Lithium reserves in India
The recently discovered lithium deposit is estimated to be 5.9 million tonnes in the Salal-Haimana area of the Reasi District of Jammu & Kashmir (UT), making it one of the largest deposits of lithium in the world.
Earlier, researchers at the Atomic Minerals Directorate (under India’s Atomic Energy Commission) estimated lithium reserves of 14,100 tonnes in a small patch of land surveyed in Southern Karnataka’s Mandya district.
Significance of lithium deposits in India
One of the reasons India has been dependent on other nations for Li-Ion batteries and other EV components is the lack of lithium availability.
- The latest finding of lithium reserves in J&K does come in as a new lease of life as it furthers India’s desire to become self-sufficient in its energy storage needs.
- Lithium is one of the key components of Li-Ion batteries and taking into consideration the financial impact of obtaining Lithium, the new discovery is significant.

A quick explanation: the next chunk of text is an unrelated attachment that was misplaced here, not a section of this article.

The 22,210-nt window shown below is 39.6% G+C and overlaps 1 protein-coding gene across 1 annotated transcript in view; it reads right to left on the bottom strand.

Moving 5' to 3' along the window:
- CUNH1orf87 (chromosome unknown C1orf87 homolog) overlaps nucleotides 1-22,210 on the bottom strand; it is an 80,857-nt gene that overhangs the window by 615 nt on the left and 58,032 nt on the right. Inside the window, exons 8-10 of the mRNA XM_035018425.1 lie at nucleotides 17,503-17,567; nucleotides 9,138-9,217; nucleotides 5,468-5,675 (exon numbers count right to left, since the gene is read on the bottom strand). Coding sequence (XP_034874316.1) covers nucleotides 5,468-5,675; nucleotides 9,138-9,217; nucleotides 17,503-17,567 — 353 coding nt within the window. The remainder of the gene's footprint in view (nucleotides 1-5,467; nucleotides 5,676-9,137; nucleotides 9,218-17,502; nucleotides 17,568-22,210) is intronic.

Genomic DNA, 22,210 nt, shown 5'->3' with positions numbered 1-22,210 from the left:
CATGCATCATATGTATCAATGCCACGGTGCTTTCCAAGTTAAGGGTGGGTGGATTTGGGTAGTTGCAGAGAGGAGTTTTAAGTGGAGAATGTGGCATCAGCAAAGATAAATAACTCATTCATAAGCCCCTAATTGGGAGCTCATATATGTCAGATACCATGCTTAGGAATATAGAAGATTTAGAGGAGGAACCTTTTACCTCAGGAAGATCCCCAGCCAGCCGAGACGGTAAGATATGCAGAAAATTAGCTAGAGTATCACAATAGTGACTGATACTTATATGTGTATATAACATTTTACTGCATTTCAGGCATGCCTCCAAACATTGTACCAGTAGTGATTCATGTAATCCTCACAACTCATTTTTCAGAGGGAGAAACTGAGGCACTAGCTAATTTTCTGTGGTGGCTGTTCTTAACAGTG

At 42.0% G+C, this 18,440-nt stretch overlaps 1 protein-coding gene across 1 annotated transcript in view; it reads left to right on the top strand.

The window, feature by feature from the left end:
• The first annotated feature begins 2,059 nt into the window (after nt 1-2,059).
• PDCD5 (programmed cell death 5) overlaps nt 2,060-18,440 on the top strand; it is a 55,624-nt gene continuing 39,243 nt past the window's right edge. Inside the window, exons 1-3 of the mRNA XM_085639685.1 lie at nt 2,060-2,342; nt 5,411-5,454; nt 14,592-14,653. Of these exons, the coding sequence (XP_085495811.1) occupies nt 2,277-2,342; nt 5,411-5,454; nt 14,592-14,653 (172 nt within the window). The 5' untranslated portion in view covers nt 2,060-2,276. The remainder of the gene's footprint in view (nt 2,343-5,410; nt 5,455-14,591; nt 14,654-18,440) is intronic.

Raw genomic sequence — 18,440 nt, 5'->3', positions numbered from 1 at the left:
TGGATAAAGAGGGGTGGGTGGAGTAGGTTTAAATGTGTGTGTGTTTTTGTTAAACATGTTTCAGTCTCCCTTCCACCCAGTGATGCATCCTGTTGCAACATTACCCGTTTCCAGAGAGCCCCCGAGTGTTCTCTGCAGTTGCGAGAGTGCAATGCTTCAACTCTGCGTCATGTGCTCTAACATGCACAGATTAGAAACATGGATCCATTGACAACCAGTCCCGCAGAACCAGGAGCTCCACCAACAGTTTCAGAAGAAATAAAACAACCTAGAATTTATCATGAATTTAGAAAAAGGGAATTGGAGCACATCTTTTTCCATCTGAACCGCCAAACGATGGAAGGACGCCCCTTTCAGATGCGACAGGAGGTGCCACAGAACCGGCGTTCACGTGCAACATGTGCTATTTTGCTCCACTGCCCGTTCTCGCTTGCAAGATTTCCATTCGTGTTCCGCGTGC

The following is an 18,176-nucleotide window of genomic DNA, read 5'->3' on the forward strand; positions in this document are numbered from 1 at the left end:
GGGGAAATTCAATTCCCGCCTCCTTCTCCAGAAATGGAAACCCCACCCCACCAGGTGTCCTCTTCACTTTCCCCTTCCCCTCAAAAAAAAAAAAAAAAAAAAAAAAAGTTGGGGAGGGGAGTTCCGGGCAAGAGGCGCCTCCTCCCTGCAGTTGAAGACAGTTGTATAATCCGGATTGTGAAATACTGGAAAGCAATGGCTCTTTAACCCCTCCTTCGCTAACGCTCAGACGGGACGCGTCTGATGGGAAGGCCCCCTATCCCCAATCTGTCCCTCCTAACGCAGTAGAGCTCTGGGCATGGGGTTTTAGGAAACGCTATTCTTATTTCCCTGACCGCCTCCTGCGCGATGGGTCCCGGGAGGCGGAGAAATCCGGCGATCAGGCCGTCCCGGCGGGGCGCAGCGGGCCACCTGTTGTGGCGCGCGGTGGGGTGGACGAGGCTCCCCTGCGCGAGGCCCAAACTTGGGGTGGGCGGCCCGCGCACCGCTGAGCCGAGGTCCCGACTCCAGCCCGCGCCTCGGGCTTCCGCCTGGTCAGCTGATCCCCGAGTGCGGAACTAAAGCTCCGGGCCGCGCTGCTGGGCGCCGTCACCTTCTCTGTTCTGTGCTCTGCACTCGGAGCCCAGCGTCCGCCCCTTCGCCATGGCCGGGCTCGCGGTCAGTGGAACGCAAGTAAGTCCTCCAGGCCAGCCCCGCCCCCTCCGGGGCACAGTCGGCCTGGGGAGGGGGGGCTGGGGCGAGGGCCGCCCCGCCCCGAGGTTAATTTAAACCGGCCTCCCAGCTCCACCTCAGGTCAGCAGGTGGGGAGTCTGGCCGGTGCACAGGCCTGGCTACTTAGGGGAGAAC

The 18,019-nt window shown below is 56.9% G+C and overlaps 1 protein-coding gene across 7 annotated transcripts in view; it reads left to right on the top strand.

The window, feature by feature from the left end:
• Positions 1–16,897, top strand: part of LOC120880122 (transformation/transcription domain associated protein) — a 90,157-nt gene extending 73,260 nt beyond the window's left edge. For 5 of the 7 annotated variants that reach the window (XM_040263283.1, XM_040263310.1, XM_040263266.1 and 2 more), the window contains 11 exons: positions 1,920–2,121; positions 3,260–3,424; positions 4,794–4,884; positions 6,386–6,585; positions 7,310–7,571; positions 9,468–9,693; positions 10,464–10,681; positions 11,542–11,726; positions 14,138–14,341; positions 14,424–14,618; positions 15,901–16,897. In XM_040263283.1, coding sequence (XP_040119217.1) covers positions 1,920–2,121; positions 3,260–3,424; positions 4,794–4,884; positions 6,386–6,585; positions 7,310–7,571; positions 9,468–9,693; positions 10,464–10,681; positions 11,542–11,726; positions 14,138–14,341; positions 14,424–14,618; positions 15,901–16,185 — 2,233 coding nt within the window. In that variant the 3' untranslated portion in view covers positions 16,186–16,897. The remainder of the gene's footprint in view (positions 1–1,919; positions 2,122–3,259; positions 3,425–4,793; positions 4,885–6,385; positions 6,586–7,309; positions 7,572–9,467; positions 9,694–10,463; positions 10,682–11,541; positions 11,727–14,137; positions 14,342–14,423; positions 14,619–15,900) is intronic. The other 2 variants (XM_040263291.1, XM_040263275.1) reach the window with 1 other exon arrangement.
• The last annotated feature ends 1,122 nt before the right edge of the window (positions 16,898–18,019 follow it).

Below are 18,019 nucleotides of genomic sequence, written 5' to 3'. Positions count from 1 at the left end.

The recent discovery of this sizable lithium deposit in India may be able to assist the nation in supplying its expanding domestic metal demand, which has been driven up recently by the popularity of electronic gadgets and electric vehicles.
The finding of this significant lithium deposit in India may help the nation become a significant player in the global lithium market in addition to satisfying domestic demand.
Lithium mining is a challenging operation that calls for hefty infrastructural and technological investments.